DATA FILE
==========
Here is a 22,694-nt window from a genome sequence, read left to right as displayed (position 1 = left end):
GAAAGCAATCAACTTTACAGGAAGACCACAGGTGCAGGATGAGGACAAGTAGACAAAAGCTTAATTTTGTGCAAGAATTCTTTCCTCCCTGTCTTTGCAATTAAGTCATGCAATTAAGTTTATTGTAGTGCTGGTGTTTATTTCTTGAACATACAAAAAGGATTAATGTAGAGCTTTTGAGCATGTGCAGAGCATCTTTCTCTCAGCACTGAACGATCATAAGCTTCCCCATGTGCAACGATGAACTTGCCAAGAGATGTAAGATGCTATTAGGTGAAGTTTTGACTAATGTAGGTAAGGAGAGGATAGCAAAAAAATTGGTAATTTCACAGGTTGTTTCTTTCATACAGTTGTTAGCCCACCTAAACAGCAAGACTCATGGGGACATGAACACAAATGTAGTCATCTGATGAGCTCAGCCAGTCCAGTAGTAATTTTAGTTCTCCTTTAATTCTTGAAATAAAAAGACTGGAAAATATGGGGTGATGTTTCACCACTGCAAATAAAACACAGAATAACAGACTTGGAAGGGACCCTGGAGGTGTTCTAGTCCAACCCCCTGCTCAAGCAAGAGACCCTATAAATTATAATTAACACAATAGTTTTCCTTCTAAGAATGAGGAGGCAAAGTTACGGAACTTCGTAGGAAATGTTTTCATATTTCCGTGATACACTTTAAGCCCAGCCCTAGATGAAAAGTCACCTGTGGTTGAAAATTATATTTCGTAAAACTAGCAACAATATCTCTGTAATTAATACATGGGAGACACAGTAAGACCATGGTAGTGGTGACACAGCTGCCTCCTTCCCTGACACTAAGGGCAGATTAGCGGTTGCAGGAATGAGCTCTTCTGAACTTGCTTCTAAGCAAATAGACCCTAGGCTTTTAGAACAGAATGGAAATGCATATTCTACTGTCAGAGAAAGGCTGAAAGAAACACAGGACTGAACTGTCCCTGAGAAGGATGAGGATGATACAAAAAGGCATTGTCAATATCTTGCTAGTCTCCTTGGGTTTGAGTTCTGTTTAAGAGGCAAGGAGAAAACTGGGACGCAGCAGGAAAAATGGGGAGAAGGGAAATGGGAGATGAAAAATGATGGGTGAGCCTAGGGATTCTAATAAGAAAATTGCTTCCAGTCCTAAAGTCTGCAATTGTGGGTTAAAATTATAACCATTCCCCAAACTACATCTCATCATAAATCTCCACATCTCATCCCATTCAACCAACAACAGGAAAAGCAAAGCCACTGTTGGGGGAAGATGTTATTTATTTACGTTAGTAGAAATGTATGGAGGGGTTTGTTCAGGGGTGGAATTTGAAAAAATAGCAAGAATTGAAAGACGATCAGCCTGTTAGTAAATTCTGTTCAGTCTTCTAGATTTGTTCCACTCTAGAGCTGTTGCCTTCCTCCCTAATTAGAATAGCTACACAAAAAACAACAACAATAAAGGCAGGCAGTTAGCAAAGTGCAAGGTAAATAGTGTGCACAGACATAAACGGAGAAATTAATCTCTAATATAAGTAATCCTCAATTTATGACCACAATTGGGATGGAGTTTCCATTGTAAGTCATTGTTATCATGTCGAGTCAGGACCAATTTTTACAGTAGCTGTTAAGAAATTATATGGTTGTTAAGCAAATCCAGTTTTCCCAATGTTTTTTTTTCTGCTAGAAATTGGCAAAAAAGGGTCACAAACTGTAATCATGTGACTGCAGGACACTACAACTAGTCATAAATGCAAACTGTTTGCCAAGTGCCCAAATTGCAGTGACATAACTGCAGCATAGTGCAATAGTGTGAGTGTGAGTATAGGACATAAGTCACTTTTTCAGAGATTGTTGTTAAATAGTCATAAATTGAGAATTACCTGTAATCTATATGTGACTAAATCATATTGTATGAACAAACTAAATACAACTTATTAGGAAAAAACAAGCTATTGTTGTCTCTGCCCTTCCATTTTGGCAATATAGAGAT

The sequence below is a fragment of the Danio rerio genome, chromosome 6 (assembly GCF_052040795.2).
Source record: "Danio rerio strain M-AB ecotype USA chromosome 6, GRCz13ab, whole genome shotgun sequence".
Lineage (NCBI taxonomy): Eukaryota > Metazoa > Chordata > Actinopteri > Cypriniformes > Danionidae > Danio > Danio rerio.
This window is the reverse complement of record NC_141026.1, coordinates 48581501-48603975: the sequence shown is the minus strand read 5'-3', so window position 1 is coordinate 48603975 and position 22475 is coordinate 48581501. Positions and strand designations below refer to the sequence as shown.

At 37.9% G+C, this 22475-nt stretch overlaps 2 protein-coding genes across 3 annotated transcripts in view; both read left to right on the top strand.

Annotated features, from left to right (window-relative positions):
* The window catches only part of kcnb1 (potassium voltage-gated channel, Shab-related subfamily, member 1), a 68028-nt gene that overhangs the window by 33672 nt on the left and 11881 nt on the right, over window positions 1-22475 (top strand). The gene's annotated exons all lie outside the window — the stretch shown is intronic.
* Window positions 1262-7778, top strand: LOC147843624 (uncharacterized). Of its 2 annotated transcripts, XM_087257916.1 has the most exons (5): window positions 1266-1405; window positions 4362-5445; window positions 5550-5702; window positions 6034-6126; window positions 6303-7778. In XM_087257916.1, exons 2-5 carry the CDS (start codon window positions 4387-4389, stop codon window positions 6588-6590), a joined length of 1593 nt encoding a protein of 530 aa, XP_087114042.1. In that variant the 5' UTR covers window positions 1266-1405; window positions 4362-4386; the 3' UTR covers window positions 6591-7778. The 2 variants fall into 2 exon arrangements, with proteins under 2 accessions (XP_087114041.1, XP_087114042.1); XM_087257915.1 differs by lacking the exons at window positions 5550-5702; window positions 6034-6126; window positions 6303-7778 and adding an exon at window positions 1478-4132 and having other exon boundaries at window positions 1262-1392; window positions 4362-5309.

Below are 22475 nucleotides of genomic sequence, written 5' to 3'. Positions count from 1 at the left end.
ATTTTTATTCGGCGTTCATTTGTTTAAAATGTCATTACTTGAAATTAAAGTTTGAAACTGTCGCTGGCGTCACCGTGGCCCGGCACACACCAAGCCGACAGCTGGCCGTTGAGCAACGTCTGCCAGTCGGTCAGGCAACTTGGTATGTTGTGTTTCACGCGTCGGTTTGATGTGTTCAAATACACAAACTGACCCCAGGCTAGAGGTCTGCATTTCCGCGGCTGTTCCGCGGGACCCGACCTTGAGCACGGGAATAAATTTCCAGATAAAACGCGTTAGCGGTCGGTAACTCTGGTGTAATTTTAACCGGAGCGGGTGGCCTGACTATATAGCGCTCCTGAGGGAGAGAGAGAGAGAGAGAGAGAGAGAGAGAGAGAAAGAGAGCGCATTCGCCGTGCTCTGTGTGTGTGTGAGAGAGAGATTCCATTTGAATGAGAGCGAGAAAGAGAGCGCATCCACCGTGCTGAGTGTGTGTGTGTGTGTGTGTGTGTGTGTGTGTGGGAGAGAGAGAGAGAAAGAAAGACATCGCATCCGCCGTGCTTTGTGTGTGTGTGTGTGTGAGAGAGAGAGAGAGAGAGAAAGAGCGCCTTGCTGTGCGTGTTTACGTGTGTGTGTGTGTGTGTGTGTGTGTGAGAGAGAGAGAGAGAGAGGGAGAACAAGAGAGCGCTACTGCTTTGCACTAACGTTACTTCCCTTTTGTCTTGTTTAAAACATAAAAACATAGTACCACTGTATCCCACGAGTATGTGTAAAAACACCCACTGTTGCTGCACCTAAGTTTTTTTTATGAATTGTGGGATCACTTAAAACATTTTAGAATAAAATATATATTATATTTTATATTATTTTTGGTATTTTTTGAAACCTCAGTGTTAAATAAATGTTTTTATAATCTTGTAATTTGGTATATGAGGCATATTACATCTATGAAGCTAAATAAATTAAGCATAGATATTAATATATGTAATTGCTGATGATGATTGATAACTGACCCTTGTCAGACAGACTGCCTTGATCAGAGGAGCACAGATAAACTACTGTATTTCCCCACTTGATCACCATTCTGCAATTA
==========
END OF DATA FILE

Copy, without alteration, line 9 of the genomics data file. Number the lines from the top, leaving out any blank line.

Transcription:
* The window catches only part of kcnb1 (potassium voltage-gated channel, Shab-related subfamily, member 1), a 68028-nt gene that overhangs the window by 33672 nt on the left and 11881 nt on the right, over window positions 1-22475 (top strand). The gene's annotated exons all lie outside the window — the stretch shown is intronic.